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Cichlids do not adjust reproductive skew to the availability of independent breeding options

Title data

Heg, Dik ; Bergmüller, Ralph ; Bonfils, Danielle ; Otti, Oliver ; Bachar, Zina ; Burri, Reto ; Heckel, Gerald ; Taborsky, Michael:
Cichlids do not adjust reproductive skew to the availability of independent breeding options.
In: Behavioral Ecology. Vol. 17 (June 2006) Issue 3 . - pp. 419-429.
ISSN 1465-7279
DOI: https://doi.org/10.1093/beheco/arj056

Abstract in another language

Helpers in cooperatively breeding species forego all or part of their reproduction when remaining at home and assisting breeders to raise offspring. Different models of reproductive skew generate alternative predictions about the share of reproduction unrelated subordinates will get depending on the degree of ecological constraints. Concession models predict a larger share when independent breeding options are good, whereas restraint and tug-of-war models predict no effects on reproductive skew. We tested these predictions by determining the share of reproduction by unrelated male and female helpers in the Lake Tanganyika cichlid Neolamprologus pulcher depending on experimentally manipulated possibilities for helper dispersal and independent breeding and depending on helper size and sex. We created 32 breeding groups in the laboratory, consisting of two breeders and two helpers each, where only the helpers had access to a nearby dispersal compartment with (treatment) or without (control) breeding substrate, using a repeated measures design. We determined the paternity and maternity of 1185 offspring from 47 broods using five to nine DNA microsatellite loci and found that: (1) helpers participated in reproduction equally across the treatments, (2) large male helpers were significantly more likely to reproduce than small helpers, and (3) male helpers engaged in significantly more reproduction than female helpers. Interestingly, in four broods, extragroup helper males had fertilized part of the brood. No helper evictions from the group after helper reproduction were observed. Our results suggest that tug-of-war models based on competition over reproduction within groups describe best the reproductive skew observed in our study system. Female breeders produced larger clutches in the treatment compared to the control situation when the large helpers were males. This suggests that male breeder-male helper reproductive conflicts may be alleviated by females producing larger clutches with helpers around.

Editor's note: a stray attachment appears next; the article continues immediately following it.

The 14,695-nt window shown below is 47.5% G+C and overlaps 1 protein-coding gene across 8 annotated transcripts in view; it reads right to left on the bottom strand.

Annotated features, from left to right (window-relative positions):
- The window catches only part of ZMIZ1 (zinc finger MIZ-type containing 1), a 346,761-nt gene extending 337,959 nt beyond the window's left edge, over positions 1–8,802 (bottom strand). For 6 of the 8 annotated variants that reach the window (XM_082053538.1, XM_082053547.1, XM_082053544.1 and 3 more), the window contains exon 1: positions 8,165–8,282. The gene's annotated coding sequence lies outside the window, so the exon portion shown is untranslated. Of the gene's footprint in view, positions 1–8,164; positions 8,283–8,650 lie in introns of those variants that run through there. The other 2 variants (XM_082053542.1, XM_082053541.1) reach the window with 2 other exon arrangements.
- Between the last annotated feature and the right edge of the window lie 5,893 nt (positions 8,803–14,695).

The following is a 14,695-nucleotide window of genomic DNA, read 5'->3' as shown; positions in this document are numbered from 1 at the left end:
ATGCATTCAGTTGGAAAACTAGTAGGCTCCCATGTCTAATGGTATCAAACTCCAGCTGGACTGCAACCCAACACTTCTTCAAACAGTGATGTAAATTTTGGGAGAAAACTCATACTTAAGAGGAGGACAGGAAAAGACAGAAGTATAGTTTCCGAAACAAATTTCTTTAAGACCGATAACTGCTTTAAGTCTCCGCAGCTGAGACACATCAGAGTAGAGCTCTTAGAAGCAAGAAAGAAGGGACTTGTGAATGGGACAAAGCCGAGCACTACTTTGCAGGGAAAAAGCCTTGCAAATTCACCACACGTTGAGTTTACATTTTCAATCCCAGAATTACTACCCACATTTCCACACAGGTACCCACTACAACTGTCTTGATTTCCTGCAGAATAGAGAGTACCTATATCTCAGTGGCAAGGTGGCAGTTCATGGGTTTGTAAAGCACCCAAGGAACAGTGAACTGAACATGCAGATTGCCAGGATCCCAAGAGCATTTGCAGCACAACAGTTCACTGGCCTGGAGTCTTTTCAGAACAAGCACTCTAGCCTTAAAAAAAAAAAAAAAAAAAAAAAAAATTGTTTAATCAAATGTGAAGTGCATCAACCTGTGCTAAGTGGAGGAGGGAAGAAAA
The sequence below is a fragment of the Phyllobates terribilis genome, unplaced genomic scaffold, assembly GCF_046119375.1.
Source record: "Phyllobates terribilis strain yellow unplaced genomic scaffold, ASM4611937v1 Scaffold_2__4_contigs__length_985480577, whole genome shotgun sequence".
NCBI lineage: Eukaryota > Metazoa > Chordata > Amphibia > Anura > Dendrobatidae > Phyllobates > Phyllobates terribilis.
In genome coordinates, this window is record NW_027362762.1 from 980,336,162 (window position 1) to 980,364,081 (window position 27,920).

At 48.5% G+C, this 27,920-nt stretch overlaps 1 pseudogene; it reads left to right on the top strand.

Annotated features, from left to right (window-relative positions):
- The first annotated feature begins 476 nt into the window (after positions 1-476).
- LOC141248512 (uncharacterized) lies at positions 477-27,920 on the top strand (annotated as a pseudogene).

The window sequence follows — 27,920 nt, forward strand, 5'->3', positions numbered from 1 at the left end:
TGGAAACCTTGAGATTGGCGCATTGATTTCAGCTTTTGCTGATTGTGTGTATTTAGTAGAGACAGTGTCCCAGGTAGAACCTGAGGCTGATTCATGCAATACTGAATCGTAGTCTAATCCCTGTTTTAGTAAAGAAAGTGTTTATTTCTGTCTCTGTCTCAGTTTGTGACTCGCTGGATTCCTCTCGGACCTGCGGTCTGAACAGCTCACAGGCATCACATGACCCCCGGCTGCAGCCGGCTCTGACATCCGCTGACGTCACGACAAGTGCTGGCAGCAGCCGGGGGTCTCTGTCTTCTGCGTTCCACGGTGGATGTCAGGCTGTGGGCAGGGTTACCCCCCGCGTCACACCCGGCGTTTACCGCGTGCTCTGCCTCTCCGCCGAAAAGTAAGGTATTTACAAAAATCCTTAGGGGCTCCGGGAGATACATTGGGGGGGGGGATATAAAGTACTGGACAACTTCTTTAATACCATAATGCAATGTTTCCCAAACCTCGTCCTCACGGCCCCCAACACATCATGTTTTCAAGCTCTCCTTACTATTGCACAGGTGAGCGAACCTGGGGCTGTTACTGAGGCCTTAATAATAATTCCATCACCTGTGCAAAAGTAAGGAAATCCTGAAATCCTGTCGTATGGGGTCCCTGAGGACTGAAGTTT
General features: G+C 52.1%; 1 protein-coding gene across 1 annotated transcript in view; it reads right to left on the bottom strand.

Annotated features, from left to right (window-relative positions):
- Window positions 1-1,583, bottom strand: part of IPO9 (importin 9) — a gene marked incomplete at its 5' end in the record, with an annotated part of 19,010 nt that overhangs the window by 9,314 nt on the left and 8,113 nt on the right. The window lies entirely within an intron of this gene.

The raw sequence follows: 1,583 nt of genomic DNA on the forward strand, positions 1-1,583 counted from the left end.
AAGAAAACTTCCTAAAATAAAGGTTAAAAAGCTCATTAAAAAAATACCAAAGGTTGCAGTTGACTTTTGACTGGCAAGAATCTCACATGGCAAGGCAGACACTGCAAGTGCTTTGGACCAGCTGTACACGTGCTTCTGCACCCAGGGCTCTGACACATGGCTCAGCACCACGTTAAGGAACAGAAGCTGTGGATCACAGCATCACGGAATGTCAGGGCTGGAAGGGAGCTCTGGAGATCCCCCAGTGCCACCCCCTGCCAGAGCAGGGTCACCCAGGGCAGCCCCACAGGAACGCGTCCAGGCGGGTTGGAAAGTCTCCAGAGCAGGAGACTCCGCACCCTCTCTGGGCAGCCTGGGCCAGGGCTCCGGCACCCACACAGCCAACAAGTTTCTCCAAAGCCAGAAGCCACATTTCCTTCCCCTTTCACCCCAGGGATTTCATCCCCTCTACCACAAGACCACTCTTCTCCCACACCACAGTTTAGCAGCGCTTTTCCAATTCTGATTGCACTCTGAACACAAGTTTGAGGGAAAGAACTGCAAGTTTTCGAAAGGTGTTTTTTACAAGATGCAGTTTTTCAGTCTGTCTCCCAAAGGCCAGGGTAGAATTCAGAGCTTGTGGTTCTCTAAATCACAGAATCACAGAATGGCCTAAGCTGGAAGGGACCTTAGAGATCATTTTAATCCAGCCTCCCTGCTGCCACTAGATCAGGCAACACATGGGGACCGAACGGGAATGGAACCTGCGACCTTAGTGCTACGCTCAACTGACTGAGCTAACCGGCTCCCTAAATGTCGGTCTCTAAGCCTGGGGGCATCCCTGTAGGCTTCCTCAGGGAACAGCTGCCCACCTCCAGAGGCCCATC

Further data

Item Type: Article in a journal
Refereed: Yes
Additional notes: BAYCEER111942
Institutions of the University: Faculties
Faculties > Faculty of Biology, Chemistry and Earth Sciences
Faculties > Faculty of Biology, Chemistry and Earth Sciences > Department of Biology
Faculties > Faculty of Biology, Chemistry and Earth Sciences > Department of Biology > Chair Animal Ecology I
Faculties > Faculty of Biology, Chemistry and Earth Sciences > Department of Biology > Professorship Animal Population Ecology
Faculties > Faculty of Biology, Chemistry and Earth Sciences > Department of Biology > Professorship Animal Population Ecology > Professorship Animal Population Ecology - Univ.-Prof. Dr. Heike Feldhaar
Research Institutions > Research Centres > Bayreuth Center of Ecology and Environmental Research- BayCEER
Research Institutions
Research Institutions > Research Centres
Result of work at the UBT: No
DDC Subjects: 500 Science > 500 Natural sciences
500 Science > 570 Life sciences, biology
500 Science > 590 Animals (Zoology)
Date Deposited: 30 Apr 2015 13:08
Last Modified: 02 May 2015 14:07
URI: https://eref.uni-bayreuth.de/id/eprint/10853